After a Southern California union threatened to protest next week’s Democratic presidential debate, all seven of the White House hopefuls who qualified for the stage have since vowed not to cross the labor group’s picket line, “even if it means missing the debate,” reports CBS News campaign reporter Alexander Tin.
“While we remain hopeful that the labor dispute can be resolved before next Thursday, we want to be clear that if the situation remains unresolved there could be picketing on the evening of the debate,” the leadership of UNITE HERE Local 11 wrote in a letter to candidates Friday, citing a breakdown in talks with Sodexo, the food service provider at debate host Loyola Marymount University.
The potential boycott presents a quandary for the Democratic National Committee, which had already moved the event once before in November over another California union’s concerns. With less than a week until the race’s sixth debate, a second location change could pose a massive logistical hurdle for the party.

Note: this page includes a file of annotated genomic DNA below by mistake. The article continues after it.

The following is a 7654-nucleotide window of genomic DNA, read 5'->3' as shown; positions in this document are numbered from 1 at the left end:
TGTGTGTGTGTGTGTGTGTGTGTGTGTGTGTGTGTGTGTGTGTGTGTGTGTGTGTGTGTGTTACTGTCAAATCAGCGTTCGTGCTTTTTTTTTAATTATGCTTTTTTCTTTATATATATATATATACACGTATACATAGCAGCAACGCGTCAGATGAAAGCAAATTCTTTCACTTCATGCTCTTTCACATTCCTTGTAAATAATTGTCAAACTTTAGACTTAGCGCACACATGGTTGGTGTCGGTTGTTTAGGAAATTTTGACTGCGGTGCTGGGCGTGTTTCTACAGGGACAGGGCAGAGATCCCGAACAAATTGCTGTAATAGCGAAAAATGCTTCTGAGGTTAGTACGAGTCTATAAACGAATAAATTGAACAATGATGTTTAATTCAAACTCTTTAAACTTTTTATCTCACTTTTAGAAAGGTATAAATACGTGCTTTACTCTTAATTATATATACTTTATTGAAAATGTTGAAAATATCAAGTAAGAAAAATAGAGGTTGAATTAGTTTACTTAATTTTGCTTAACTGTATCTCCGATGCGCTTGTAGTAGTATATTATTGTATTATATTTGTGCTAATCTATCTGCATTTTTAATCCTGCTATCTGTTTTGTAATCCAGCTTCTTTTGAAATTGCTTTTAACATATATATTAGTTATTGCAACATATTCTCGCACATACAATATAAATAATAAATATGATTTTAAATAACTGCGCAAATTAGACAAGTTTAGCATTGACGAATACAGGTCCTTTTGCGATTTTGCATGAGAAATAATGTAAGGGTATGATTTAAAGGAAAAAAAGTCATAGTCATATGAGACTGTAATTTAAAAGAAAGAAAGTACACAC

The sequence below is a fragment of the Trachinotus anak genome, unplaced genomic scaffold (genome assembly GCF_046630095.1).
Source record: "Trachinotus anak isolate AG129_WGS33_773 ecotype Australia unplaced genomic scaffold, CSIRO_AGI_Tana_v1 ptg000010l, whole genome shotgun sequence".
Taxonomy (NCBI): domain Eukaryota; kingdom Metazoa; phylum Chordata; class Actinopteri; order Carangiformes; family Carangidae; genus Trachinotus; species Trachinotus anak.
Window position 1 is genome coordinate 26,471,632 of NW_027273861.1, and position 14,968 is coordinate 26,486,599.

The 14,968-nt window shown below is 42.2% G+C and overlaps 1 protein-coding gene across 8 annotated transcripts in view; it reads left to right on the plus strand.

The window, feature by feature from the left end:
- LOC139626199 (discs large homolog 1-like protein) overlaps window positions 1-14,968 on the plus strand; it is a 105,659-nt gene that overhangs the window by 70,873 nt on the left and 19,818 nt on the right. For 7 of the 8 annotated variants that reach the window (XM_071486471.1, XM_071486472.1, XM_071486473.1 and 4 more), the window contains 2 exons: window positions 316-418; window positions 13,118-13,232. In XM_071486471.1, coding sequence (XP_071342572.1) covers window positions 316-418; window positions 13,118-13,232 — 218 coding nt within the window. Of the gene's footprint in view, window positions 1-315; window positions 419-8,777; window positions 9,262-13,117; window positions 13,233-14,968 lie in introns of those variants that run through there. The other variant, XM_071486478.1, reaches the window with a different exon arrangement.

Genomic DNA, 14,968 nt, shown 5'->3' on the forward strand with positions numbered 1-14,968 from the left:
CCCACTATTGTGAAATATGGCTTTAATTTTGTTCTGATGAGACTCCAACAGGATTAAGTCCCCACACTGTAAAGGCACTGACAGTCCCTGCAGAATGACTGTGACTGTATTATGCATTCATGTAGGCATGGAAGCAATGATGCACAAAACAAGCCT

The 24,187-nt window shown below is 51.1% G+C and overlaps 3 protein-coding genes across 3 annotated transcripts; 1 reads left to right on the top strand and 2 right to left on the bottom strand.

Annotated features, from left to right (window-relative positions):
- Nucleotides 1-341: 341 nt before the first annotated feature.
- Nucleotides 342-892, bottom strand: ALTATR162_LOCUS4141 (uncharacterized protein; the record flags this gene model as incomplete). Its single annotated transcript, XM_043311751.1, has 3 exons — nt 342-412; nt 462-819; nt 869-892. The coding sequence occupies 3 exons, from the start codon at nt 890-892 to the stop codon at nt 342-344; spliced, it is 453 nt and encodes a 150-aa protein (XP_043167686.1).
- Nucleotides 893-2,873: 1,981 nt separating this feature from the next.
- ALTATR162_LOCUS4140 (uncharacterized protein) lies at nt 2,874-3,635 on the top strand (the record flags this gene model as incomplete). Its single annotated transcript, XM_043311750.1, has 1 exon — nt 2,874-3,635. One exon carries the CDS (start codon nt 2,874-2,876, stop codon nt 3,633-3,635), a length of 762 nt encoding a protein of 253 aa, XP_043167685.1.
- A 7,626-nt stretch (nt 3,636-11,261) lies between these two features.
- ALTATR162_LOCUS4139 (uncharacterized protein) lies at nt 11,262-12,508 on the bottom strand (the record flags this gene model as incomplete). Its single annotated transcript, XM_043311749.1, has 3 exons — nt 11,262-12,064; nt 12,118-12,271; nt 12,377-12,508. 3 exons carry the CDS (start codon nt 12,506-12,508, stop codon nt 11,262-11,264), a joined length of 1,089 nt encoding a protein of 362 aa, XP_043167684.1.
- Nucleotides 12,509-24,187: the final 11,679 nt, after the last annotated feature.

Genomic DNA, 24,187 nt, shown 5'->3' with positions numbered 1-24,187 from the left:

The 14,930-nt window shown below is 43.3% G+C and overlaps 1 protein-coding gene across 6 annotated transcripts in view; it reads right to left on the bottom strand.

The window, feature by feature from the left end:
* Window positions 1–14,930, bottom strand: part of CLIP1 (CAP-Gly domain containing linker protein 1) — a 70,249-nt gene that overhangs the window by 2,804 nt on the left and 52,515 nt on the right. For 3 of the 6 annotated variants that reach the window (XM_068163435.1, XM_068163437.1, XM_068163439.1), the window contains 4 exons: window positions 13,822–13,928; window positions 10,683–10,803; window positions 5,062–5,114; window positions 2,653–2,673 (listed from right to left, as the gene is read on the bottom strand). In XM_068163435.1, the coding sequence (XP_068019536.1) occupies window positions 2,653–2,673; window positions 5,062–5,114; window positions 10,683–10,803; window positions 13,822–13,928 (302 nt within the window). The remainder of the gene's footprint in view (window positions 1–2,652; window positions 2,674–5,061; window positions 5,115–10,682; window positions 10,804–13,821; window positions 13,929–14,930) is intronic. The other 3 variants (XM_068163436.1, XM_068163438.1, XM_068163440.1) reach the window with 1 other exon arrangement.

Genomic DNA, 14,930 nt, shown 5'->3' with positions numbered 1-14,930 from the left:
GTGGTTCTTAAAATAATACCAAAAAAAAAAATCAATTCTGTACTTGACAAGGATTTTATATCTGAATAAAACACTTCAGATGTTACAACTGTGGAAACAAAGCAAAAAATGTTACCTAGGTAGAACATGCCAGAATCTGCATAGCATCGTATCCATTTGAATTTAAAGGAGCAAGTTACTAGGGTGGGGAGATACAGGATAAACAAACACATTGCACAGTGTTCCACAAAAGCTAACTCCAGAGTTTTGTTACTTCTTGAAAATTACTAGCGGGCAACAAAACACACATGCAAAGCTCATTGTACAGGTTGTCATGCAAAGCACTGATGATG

In a statement, debate host Loyola Marymount University says they are not “party to the negotiations” and have asked the company to meet with the union next week in hopes of a solution. In their statement, Sodexo insists that they are “100% committed to reaching an agreement” with the union.
REACTIONS TO BORIS
President Trump characterized the British Prime Minister Boris Johnson’s win in Thursday’s elections as a “harbinger of what’s to come” for 2020, reports CBS News broadcast associate Aaron Navarro. Some of his more moderate Democratic challengers agreed, and said the success of the conservative party in the United Kingdom should worry some of their more left-wing rivals. New York City mayor Michael Bloomberg called it “a sort of catastrophic warning to the Democratic party.”
“You’re just going to have to have somebody that can beat Donald Trump and that is not going to be easy. Americans want change, but I think they don’t want revolutionary change, they want evolutionary change. They want change that includes everyone. They want change that they can understand and that’s exactly the kind of campaign that I would run,” he said in Alexandria, VA during an unveiling of his clean power plan, reports CBS News campaign reporter Tim Perry.